Federal Trade commission (FTC) - "Truth in advertising"

Influencer marketing is hot and youth targeted marketers like Taco Bell, Dr Pepper and Adidas are jumping on the bandwagon. As television ratings decline and YouTube ratings soar, advertisers are looking for new ways to reach young eyeballs. According to a May 2015 study by Schlesinger Associates in the US, 84% of marketing and communications professionals worldwide expect to launch at least one campaign involving an influencer in the next year. 81% of brand executives who have used influencers are reportedly happy with the results and said influencer strategies work and are effective.

The study defined an influencer as someone who can monetize opinions and create reactions when talking about a specific topic, has a large audience or base of followers and has a degree of participation on a given subject. Most marketers agree influencer marketing is the most exciting and fastest growing online customer acquisition method.  

In another study, Influencer Marketing platform Tomoson, surveyed marketers to try to understand the business upside. Almost 60% of marketers said they plan to increase their budgets within the next year. Almost all said Influencer Marketing offers a great ROI: $6.50 for every $1 spent. 

With those returns, and marketer enthusiasm, it’s fair to assume a lot of young people will be part of this growing tsunami of Influence, evangelizing for brands, increasing brand engagement and ultimately driving consumer purchase.

So who is monitoring the growing frenzy of hiring young people as brand ambassadors?

 

THE FTC IS PUTTING SOCIAL MEDIA AND INFLUENCER MARKETING UNDER THE MICROSCOPE 

In April, 2015 the Federal Trade Commission (FTC) updated their Endorsement Guidelines to  more stringently regulate and enforce influencer marketing.

Recent FTC and Food and Drug Administration (FDA) investigations demonstrate online advertising is more actively scrutinized thanks to high profile families like the Kardashians using their influence in social media to convince a generation to buy “health” and cosmetic products. Between the "First Family of Influence" and the explosion of influencer marketing campaigns, there are legal issues popping up everywhere.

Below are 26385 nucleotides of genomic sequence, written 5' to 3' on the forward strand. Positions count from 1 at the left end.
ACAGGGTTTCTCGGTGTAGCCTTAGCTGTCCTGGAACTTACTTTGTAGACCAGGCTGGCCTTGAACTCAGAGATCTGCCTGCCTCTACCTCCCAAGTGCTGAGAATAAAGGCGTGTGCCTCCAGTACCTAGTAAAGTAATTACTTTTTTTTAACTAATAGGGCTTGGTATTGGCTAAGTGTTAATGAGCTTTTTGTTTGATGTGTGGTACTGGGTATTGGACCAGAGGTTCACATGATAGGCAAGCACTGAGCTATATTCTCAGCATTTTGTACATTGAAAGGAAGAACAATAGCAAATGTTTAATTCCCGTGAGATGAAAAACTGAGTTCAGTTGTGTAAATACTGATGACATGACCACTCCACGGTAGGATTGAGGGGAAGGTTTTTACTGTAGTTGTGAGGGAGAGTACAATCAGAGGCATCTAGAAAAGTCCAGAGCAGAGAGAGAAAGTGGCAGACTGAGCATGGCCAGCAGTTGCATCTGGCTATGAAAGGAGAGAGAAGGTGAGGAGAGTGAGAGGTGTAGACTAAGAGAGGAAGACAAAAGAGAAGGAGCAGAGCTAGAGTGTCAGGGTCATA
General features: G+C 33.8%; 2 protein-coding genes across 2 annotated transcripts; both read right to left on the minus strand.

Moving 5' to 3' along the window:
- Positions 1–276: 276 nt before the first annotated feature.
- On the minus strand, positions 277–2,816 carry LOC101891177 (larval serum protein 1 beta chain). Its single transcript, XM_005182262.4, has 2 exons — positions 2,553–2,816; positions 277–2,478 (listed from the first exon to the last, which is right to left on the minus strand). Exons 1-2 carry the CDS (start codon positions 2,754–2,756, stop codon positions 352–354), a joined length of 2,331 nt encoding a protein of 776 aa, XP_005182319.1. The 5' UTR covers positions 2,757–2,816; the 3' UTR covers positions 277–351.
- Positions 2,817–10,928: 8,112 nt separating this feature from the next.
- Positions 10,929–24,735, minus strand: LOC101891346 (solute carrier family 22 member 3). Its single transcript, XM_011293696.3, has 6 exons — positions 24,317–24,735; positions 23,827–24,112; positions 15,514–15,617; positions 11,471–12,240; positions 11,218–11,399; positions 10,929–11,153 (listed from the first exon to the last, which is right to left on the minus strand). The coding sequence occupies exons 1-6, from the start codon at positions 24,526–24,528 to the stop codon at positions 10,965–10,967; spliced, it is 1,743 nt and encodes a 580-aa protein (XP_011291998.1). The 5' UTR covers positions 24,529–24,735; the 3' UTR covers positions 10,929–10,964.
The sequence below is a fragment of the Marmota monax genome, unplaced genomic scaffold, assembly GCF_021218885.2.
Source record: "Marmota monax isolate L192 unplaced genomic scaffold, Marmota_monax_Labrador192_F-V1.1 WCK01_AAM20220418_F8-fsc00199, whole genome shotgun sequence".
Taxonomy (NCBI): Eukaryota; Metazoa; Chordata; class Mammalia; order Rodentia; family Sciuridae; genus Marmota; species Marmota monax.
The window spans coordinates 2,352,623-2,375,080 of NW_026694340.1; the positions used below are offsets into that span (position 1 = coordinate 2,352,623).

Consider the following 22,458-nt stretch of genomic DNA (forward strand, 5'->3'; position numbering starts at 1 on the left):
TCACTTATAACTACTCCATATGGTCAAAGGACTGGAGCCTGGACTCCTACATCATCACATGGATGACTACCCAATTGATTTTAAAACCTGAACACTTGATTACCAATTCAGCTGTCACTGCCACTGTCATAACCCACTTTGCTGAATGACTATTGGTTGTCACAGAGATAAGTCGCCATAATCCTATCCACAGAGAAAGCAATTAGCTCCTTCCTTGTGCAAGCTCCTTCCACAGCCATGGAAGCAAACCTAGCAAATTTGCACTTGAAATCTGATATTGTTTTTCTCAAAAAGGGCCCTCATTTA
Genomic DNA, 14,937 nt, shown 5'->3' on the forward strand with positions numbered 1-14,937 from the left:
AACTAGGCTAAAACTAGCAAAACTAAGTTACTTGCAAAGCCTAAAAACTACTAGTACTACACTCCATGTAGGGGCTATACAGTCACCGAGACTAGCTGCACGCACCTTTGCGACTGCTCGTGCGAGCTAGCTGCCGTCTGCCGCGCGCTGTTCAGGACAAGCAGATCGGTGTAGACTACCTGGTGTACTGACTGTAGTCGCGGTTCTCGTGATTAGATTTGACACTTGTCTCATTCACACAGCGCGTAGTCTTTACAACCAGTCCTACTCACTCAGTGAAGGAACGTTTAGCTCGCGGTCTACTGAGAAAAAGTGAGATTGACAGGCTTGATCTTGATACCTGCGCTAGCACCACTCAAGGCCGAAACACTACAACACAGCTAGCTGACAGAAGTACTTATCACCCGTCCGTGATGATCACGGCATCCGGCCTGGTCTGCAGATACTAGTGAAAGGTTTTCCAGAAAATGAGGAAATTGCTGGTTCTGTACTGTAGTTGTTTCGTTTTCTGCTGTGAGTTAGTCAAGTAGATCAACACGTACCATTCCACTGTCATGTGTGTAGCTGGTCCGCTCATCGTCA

The Guidelines are clear: brands and marketers are ultimately responsible for maintaining compliance and:

  1. Must explain to influencers what they can and can’t say about products (ie what health benefits the product actually has)
  2. Disclose their connection to your business.
  3. Ensure compliance with any influencers they hire

 

Here are the updated FTC rules

  • A disclosure is needed whenever an influencer is given an incentive (financial or otherwise), and when that incentive affects the weight or credibility that audiences give to the influencer’s statements or actions. Microsoft and influencer gaming network Machinima were recently hauled on the carpet for not disclosing game videos as paid sponsorships.

  • Companies hiring influencers to promote brands need to make sure that audiences are aware of the relationship between the company and influencer. In the example below, Cobe Bryant is guilty of non-disclosure.  

  • What makes a disclosure adequate? The FTC Endorsement Guidelines say disclosures should be clear and unambiguous. Consumers should be able to find them easily and should not have to look for them.
  • The FTC doesn’t have specific rules about which words to use when announcing a paid advertisement, however, common hashtags to include with a post or tweet include: 

  • The guidelines also broach “truth in advertising:  “You can’t talk about your experience with a product if you haven’t tried it.” “If you were paid to try a product and you thought it was terrible, you can’t say it’s terrific.” Net: influencers must be bona fide users of the products they endorse and, if they provide a positive review, must have actually had a positive experience with those product
  • Facebook Likes - the FTC recommends against incentivizing likes

  • Contests & Sweepstakes also require disclosure. For social media contests, using #contest or #sweepstakes is acceptable. For media that allow more characters , influencers can write a full sentence about their participation in the sponsored campaign. On balance, audiences generally prefer more vs less transparency.

  • On Twitter, 140 characters Is No Excuse. Space challenges doesn’t give brands or influencers a free pass. According to the FTC FAQ: “The words ‘Sponsored’ and ‘Promotion’ use only 9 characters. ‘Paid ad’ only uses 7 characters. Starting a tweet with ‘Ad:’ or ‘#ad’ – which takes only 3 characters – would likely be effective.”

  • Video Disclosures Must be Stated Early and up FrontA video disclosure must be made at the beginning of the video and ideally repeated multiple times for longer-form pieces. Similarly streaming video — often used by video game reviewers sponsored by gaming companies — needs multiple disclosures during the gameplay.

When In Doubt... Disclose

Kobe Bryant Twitter - Source: MarketingLAnd.com

Does a well-known athlete who acts as a spokesperson for a product need to disclose that he’s being paid every time he tweets about the product? According to marketing and advertising attorney Allison Fitzpatrick of Davis and Gilbert “Determining whether followers are aware of a relationship could be tricky in many cases, so we recommend disclosure.”